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RIAA’s Annual List of ‘Notorious’ Copyright Offenders Includes Stream-Rippers,…

by Ace Damon
RIAA's Annual List of 'Notorious' Copyright Offenders Includes Stream-Rippers,...

RIAA recommendations for this year's "List of Notorious Markets" have many familiar names and themes, as in previous years, with stream extraction sites, rogue MP3 markets, and counterfeit CD makers, feeling the warmth again of the commercial organization. of the music industry. The issue of piracy in legitimate mobile applications such as Telegram is also raised in this year's letter.

The "List of Notorious Markets" is produced annually by the office of the United States Trade Representative. Each year, the RIAA sends a letter and a detailed list of bad actors that it believes "threatens the recovery of our industry and compromises the US competitive advantage in digital commerce," according to
George York, the organizational svp of international politics. "This infringing activity creates market distortions that undermine the prosperity of the music industry, which in turn negatively affects the US trade surplus."

RIAA says it is currently monitoring more than 200 active streaming sites that allow users to create and download mp3 files from music streams on YouTube or SoundCloud. Earlier this year, it helped force a major offender, DBR.ee, to go offline. The organization also wants the "Notorious" list to pay special attention to unauthorized download sites, cyberlockers, BitTorrent sites and MP3 search engines.

Here are the sites submitted by the RIAA:

– Stream extraction sites (+ number of visits last year): Mp3juices (over 1.3 billion); Ytmp3 (1.2 billion); MP3-YouTube (700 million); Y2mate (775 million); Convert (90 million); FLVTO and 2Conv (1.7 billion combined).

– MP3 search and download sites (+ visits): new album releases (64 million); Rnbxclusive (8.4 million); Leakthis (7.4 million); Xclusivejams (5 million).

– BitTorrent indexing sites (+ visits): ThePirateBay (686 million); Rarbg (1.5 billion); 1337x (710 million); Torrentz2 (547 million); Limetorrents (202 million); Seedpper (16.83 million).

– Cyberlockers (+ visits): Hitfile (32.4 million); Turbobit (327 million); Rapidgator (313 million); Zippyshare (1.2 billion); Chomikuj (300 million); Dbree (7.4 million); Loaded (3230 million); Nitroflare (106.3 million); Share online (72.7 million); File Encryption (141.7 million).

– Unlicensed payment for download sites (+ visits): Mp3va (8.7 million); Mp3fiesta (1.4 million); Musical Bazaar (1.865 million).

Under a section titled "Additional Issues," RIAA specifically calls the popular Telegram messaging application, which it believes is not doing enough to prevent and / or prevent copyrighted recordings from being easily shared by its users.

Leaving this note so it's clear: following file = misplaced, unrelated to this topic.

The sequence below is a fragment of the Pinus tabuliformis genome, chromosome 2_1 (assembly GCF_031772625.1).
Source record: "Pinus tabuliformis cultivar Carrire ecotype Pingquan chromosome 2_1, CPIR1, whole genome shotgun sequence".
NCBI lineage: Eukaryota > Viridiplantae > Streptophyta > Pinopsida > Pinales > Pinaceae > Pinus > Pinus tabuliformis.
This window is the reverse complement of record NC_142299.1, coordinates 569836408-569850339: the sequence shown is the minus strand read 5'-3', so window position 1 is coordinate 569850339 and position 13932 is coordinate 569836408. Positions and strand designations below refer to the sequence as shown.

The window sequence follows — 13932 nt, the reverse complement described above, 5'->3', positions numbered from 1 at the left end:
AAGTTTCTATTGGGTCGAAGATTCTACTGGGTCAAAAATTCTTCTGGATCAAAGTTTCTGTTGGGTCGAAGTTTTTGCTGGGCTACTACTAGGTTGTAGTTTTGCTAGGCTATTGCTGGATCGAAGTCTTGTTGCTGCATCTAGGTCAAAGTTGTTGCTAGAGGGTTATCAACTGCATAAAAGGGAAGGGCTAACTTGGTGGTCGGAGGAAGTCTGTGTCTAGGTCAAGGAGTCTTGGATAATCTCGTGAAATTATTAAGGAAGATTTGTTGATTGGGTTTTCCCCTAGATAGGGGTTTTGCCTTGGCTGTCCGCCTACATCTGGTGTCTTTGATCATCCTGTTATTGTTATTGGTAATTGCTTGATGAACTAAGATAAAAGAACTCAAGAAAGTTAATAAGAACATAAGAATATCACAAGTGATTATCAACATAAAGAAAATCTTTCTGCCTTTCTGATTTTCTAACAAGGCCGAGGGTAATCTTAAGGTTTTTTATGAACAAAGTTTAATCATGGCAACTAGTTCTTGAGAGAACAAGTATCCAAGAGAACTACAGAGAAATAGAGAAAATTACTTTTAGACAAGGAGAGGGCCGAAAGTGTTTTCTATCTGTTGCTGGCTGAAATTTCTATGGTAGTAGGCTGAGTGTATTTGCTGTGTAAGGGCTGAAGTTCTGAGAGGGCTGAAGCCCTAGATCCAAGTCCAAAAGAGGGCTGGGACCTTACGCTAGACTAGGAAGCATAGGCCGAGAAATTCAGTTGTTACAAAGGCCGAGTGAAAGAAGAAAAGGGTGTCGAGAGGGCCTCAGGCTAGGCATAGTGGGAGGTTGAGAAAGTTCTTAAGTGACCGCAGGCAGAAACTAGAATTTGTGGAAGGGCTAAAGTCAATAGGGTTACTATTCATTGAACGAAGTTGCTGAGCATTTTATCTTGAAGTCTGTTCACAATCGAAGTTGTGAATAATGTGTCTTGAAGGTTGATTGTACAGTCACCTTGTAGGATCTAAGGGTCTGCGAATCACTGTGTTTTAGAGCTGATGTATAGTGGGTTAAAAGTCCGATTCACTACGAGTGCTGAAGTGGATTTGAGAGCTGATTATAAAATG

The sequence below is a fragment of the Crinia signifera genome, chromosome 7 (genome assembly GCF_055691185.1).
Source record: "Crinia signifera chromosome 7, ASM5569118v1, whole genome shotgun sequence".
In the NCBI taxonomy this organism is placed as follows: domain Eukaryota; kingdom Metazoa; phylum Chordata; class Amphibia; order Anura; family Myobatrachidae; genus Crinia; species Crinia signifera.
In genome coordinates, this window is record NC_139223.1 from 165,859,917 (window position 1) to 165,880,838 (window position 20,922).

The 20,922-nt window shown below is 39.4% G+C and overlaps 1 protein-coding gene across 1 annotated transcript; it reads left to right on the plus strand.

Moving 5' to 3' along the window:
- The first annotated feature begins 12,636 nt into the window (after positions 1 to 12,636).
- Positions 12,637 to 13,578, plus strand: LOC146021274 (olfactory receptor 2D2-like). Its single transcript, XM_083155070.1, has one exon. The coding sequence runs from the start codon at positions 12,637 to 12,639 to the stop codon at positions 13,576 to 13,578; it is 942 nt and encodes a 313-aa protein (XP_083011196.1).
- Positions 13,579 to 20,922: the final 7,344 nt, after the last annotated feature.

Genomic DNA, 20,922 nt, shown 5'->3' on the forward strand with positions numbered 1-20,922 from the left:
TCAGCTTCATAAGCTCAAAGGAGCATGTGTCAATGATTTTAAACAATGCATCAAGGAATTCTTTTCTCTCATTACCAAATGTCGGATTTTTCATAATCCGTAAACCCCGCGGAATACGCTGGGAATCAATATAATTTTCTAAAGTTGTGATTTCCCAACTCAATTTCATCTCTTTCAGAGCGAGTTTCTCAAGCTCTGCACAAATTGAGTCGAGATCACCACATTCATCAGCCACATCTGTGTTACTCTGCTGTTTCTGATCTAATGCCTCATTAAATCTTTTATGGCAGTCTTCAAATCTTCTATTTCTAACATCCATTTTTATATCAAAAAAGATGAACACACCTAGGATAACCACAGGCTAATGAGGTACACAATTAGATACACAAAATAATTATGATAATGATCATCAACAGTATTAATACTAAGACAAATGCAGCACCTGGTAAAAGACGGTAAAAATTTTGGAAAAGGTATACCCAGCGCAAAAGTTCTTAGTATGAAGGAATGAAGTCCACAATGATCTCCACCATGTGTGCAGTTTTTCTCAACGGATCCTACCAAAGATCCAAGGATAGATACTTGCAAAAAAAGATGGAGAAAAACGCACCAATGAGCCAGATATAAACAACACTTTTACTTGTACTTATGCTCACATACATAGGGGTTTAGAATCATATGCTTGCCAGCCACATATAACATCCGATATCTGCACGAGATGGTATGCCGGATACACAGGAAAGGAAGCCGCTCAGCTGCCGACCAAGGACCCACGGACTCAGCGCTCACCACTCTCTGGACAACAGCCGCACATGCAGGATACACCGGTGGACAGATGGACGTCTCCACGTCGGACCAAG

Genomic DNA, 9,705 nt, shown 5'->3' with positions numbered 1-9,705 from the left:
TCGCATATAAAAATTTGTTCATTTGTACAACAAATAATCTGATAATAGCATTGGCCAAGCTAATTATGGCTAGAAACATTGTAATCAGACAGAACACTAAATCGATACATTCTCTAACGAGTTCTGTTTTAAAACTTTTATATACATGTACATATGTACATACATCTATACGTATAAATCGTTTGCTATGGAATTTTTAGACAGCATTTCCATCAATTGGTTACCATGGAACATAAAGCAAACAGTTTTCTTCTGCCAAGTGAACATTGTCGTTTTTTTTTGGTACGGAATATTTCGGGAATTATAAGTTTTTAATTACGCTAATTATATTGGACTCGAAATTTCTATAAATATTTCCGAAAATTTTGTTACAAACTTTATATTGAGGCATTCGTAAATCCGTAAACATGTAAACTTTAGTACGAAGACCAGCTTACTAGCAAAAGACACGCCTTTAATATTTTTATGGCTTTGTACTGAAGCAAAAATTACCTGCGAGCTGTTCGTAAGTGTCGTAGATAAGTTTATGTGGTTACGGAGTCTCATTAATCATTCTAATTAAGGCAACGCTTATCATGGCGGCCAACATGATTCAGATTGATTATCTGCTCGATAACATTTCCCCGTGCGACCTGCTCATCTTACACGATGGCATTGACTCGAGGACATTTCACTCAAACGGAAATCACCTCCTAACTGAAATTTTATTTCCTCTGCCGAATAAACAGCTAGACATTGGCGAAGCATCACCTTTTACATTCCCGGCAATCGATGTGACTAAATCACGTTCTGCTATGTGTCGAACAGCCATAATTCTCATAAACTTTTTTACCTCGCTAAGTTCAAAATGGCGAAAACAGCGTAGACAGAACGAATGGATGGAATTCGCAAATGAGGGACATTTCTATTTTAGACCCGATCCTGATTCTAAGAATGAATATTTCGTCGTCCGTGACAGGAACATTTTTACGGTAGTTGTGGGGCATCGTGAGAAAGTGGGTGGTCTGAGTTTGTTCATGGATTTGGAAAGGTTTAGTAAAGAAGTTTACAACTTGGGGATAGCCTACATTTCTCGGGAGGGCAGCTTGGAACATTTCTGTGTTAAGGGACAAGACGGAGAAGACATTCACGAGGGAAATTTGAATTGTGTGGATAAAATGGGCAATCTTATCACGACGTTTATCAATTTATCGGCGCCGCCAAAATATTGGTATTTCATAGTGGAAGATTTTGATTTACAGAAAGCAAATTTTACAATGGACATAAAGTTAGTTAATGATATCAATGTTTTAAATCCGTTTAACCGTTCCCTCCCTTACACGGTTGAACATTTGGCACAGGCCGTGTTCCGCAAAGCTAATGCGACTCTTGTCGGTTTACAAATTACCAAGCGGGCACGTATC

"Telegram offers many user-created channels dedicated to unauthorized distribution of copyrighted recordings, with some focused on specific genres or artists," writes the organization. "Telegram itself hosts many copyrighted recordings made available through these channels and RIAA has sent DMCA notifications to Telegram containing over 18,000 occurrences of copyrighted recordings offered without authorization by these channels. Telegram claims that it forwards our notices. to channel operators ".

He adds: "Telegram claims that it forwards our notices to the channel operators responsible for removing the infringements listed in our notices. However, we find that most channel operators appear to be taking no action in response to our notices, with almost all of the violations listed in our notices remain available. Likewise, Telegram makes no apparent attempt to verify that channel operators have complied with our notices and does not appear to have any repeat violation policy. "

Shipping also includes a section that marks longstanding problems in the physical markets, namely the manufacture and sale of counterfeit CDs and vinyls in Russia and China. The RIAA says that while its own experts can easily identify counterfeits, most casual observers are being scammed online or in physical stores. Some counterfeiters are printing vinyl versions of albums that have never been released in this format, the organization says.

“The outer copies of the package pull flaps, security seals and retractable packaging, while the insertion leaflets reflect the legitimate versions of the product, printed on high quality commercial printing presses. In addition to direct counterfeit copies of legitimate album releases, we have also seen an increase in compilation albums "Best of" and & # 39; Greatest Hits & # 39; that were never released by record labels. Finally, we are finding vinyl versions of albums released only in CD format (ie never released on vinyl) ".

The RIAA invites all e-commerce stores to pre-screen sellers to ensure they have legitimate products. "Amazon has started this program, but the other major platforms have not yet. Each of these platforms has established processes by which counterfeit offers can be reported and removed; however, there appears to be inconsistent action against repeat infringers."

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